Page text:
This article is Part Four of our Medical Marijuana and the Workplace: Recent Decisions from New England Courts Provide Significant Protections to Medical Marijuana Patient Employees Five-Part Series. See Parts One, Two, and Three for reference.

As the qualified use of medical marijuana to treat illnesses becomes more common and courts become more willing to extend legal protections to medical marijuana patient/employees, workers’ compensation is likely to become another focus of litigation.  One potential argument would be that if an employees’ healthcare provider certifies, recommends, or prescribes (depending on the character of the medical marijuana act at issue) the use of medical marijuana as part of a course of treatment, the treatment is reasonable and necessary, and employers and their respective workers’ compensation insurer are therefore responsible for providing it.

Few courts have addressed this issue, but those opinions that exist have tended to require employers to reimburse employees who have incurred workplace injuries and seek reimbursement for medical marijuana that is purchased to treat the underlying injury (as long as they are qualified patients and a workers’ compensation court determines that the treatment is reasonable and necessary).  In one of the few cases on the subject, the New Mexico Court of Appeals held that marijuana may be a “reasonable and necessary” medical treatment for a workplace injury, and if a treatment is reasonable and necessary, the employer and its insurer are responsible for paying the bill.  See Vialpando v. Ben’s Automotive Services, 2014-NMCA-084, 331 P.3d 975 (N.M. Ct. App.), cert. denied331 P.3d 924 (N.M. 2014); see also Lewis v. American Gen. Media, 355 P.3d 850, 856-58 (N.M. App. 2015) (rejecting challenge to reimbursement for medical marijuana under Workers’ Compensation Act based on federal preemption); cf. Maez v. Riley Indus., 347 P.3d 732, 735-37 (N.M. App. 2015) (finding sufficient evidence that medical marijuana was medically necessary).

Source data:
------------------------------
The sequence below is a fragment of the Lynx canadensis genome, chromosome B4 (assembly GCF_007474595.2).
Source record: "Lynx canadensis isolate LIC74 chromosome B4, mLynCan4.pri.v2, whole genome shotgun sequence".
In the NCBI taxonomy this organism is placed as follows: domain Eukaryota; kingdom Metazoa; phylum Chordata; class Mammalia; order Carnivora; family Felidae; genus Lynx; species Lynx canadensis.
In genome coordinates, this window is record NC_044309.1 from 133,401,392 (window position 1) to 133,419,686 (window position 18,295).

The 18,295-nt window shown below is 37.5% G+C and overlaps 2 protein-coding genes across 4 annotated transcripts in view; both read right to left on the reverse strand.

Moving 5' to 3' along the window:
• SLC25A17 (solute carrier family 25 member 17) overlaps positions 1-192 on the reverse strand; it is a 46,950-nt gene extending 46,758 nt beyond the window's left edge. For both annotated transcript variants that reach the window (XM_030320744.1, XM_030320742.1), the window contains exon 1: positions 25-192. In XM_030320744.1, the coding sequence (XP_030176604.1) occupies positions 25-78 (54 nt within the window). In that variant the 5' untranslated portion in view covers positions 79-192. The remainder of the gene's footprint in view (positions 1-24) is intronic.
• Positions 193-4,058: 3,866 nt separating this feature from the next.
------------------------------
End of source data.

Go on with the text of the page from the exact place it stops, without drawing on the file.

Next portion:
In Vialpando, the claimant, George Vialpando, injured his back in a work-related accident in 2000 while employed by Ben’s Automotive Services (“Ben’s Automotive”), and was not able to find relief through traditional drugs and treatment. His doctor opined that Mr. Vialpando had “some of the most extremely high intensity, frequency and duration of pain, out of all of the thousands of patients I’ve treated within my seven years practicing medicine.”  Thereafter, in 2013, Vialpando was certified by his healthcare providers to become a patient in the New Mexico medical marijuana program. The program allows a qualifying patient to purchase marijuana after having secured a certification from a New Mexico licensed health practitioner that the subject individual is suffering from a debilitating medical condition and that the potential health benefits of the medical use of marijuana would likely outweigh the health risks posed by its use.

Vialpando then applied for approval from the workers’ compensation court to have the medical marijuana paid for by his former employer.  The Court approved his application, determined that the treatment was, in fact, reasonable and necessary, and ordered Ben’s Automotive
Continue Reading Medical Marijuana and Workers’ Compensation Coverage

In a recent decision, Lopez v. Friant., 2017 WL 2451126, the California First District Court of Appeal provided guidance as to the meaning of the Private Attorneys General Act, or PAGA.  The Lopez ruling reversed an Alameda County trial court’s ruling, which had granted summary judgment in favor of defendant-employer Friant & Associates on the grounds that plaintiff had failed to establish a knowing or intentional failure to include required information on itemized wage statements. The Court found that when a cause of action is brought under PAGA for civil penalties based on an underlying Labor Code violation requiring “injury” and “intent,” the plaintiff is not required to make a showing of those requirements. Rather, the Court found that a plaintiff may prevail merely by showing that the employer failed to make the required disclosure. By raising this disclosure omission under PAGA, rather than through a cause of action under the underlying statute, the plaintiff effectively circumvented the requirements of proving “injury” and a “knowing and intentional” violation. The Court’s opinion includes a discussion of the plain language of each statute, as well as their legislative histories. The decision exemplifies California courts’ willingness to allow wage and hour violation claims to proceed past the summary judgment stage, which could make it difficult for employers to dispose of cases early through dispositive motions.

In Lopez, plaintiff Eduardo Lopez  brought a lawsuit against employer Friant & Associates raising a single cause of action: a PAGA cause of action based on an alleged underlying Labor Code violation under Section 226(a)(7), which requires an employer to provide itemized wage statements that include the last four digits of an employee’s social security number. Section 226 independently authorizes a civil cause of action for aggrieved employees, and Section 226(e)(1) stipulates that the prerequisites for prevailing under this section include a showing of injury arising from a “knowing and intentional” violation of the Section.